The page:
A New Era for College Football
October 26, 2021
The Southeastern Conference (SEC) just gained more power.
Texas and Oklahoma will be joining the SEC in 2025 or sooner. The big questions that the SEC needs to ask are “Who plays who, where, and when?”
Will there be eight games or nine?
Pods or divisions?
Will there be two permanent opponents or three?
Obviously, the historic annual rivalry games will remain the same. Auburn and Alabama. Ole Miss and Mississippi State. Tennessee and Vanderbilt.
Towards the end of the season, four SEC teams compete against ACC teams. Georgia plays Georgia Tech. South Carolina plays Clemson. Florida plays Florida State. Kentucky plays Louisville.
The question that still remains, what about the rest of the teams? What happens to LSU, Missouri, Arkansas, Texas, Oklahoma, and Texas A&M?
Texas and Oklahoma are expected to keep their iconic game that revolves around the Texas State Fair. Many hope that the famed classic rivalries will still stick around: Florida-Georgia and Auburn-Georgia.
A pod system has been mentioned; meaning divisions would be eliminated. The pod system would create nine conference games instead of eight.
What could a potential SEC pod system look like?
Pod 1: Florida, Georgia, Kentucky, South Carolina
Pod 2: Alabama, Auburn, Tennessee, Vanderbilt
Pod 3: LSU, Mississippi State, Ole Miss, Texas A&M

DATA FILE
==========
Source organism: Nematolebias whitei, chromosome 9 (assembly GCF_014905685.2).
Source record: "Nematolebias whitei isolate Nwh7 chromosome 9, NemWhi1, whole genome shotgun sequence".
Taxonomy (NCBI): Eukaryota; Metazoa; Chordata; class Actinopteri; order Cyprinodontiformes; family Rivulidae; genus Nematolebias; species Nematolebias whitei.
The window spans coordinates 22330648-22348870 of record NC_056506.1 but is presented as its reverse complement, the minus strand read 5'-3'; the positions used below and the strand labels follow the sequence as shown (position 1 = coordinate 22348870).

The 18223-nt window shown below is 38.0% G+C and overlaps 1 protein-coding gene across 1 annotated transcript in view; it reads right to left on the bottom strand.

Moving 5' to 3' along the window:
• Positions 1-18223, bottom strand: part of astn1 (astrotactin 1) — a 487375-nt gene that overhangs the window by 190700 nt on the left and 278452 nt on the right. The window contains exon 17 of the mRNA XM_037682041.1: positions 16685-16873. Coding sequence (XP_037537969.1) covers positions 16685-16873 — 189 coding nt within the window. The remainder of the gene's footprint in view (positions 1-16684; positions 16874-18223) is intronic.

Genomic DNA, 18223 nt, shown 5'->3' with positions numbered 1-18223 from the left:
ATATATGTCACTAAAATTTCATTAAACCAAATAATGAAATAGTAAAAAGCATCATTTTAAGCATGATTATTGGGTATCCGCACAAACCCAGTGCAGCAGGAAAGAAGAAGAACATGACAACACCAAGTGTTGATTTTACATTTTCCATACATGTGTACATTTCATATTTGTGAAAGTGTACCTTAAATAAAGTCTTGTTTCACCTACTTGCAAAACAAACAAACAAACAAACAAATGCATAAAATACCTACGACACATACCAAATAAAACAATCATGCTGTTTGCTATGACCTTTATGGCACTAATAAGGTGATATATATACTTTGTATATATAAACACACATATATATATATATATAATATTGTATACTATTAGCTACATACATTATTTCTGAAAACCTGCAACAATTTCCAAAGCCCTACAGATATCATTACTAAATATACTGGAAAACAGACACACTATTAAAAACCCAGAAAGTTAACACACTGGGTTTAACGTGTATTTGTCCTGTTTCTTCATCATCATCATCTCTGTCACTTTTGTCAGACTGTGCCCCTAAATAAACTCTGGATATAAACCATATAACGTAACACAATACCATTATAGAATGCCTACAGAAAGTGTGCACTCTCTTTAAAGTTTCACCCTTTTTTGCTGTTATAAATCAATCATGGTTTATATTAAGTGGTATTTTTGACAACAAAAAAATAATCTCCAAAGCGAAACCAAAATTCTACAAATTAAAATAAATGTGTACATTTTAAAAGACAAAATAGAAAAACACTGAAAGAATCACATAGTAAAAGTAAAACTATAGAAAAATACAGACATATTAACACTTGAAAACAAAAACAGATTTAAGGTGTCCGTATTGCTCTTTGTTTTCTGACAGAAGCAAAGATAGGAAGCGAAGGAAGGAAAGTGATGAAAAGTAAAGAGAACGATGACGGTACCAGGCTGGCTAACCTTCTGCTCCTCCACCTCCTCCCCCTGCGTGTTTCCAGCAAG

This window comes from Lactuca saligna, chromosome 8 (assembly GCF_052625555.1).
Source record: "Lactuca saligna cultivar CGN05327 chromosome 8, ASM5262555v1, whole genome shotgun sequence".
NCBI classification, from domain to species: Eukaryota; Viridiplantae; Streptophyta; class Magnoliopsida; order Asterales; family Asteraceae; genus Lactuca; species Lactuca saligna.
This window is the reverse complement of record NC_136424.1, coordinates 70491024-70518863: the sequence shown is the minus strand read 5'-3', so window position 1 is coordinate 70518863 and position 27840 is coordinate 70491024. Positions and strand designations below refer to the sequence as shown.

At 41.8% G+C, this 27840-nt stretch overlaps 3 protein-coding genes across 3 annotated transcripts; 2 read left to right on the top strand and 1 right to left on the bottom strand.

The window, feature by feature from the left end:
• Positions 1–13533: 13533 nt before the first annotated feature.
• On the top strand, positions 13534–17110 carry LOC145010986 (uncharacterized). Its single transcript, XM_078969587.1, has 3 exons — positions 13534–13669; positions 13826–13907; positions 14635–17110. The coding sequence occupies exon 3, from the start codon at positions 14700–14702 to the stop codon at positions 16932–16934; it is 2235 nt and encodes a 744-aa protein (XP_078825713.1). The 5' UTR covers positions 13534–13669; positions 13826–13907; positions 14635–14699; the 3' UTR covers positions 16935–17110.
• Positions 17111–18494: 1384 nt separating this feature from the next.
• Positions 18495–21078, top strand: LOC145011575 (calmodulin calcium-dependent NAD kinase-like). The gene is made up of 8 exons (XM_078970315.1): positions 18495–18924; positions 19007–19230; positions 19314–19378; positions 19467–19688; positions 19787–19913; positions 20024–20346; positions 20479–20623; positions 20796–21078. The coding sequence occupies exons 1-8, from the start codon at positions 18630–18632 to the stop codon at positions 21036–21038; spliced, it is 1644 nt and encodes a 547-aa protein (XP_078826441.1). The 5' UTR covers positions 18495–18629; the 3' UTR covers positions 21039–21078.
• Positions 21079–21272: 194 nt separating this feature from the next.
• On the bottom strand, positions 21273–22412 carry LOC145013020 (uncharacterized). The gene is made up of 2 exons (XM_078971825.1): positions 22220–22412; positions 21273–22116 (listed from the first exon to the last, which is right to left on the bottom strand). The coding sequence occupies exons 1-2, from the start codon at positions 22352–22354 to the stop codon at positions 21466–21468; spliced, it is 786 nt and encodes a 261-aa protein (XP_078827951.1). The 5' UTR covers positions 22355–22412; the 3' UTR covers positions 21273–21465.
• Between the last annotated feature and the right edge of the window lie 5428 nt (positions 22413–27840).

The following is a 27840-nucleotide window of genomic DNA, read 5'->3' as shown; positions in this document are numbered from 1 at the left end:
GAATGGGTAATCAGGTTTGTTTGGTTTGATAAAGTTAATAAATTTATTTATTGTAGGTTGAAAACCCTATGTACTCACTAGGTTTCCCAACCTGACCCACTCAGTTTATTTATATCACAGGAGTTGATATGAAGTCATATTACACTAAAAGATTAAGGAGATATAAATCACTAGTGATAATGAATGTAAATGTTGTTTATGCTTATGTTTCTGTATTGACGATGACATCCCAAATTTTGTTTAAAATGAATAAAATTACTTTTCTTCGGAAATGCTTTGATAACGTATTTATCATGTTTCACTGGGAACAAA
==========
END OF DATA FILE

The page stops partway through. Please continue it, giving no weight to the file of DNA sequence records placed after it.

Pod 4: Arkansas, Missouri, Texas, Oklahoma
What could a 9-game conference schedule look like?
- Play the three teams in your pod every season.
- Play two games against each of the other pods.
- Host every team at least once every four seasons.
What about the rivalries between teams who are in different pods? Would Auburn and Georgia not play each other every season? The question remains unanswered.
How does this affect the other divisions?
With Oklahoma and Texas going to the SEC, the Big 12 could struggle to have a playoff contender.
Would TCU, Texas Tech, Kansas, Kansas State, Baylor, Oklahoma State, Iowa State, and West Virginia rebuild or would they scatter to other conferences?
Would the Big 12 expand to 16 teams to match the SEC?
What will the American Athletic Conference (AAC) look like with six new teams? More aggressive?
Will the Atlantic Coast Conference (ACC) struggle?
Will the Pac-12 benefit with Texas and Oklahoma leaving?
There are more questions than answers when regarding the SEC Expansion.
Greg Sankey, SEC commissioner, reportedly said, “I don’t care who you don’t want to play, I care who you do want to play”.
With Texas and Oklahoma joining the SEC, the future of the SEC is still up in the air. The SEC has a lot to consider and questions need to be answered. Fans are interested to see how all of this configuration will play out within the next few years. With a new tide turning on college football, many die-hard fans hope that the excitement does not disappear.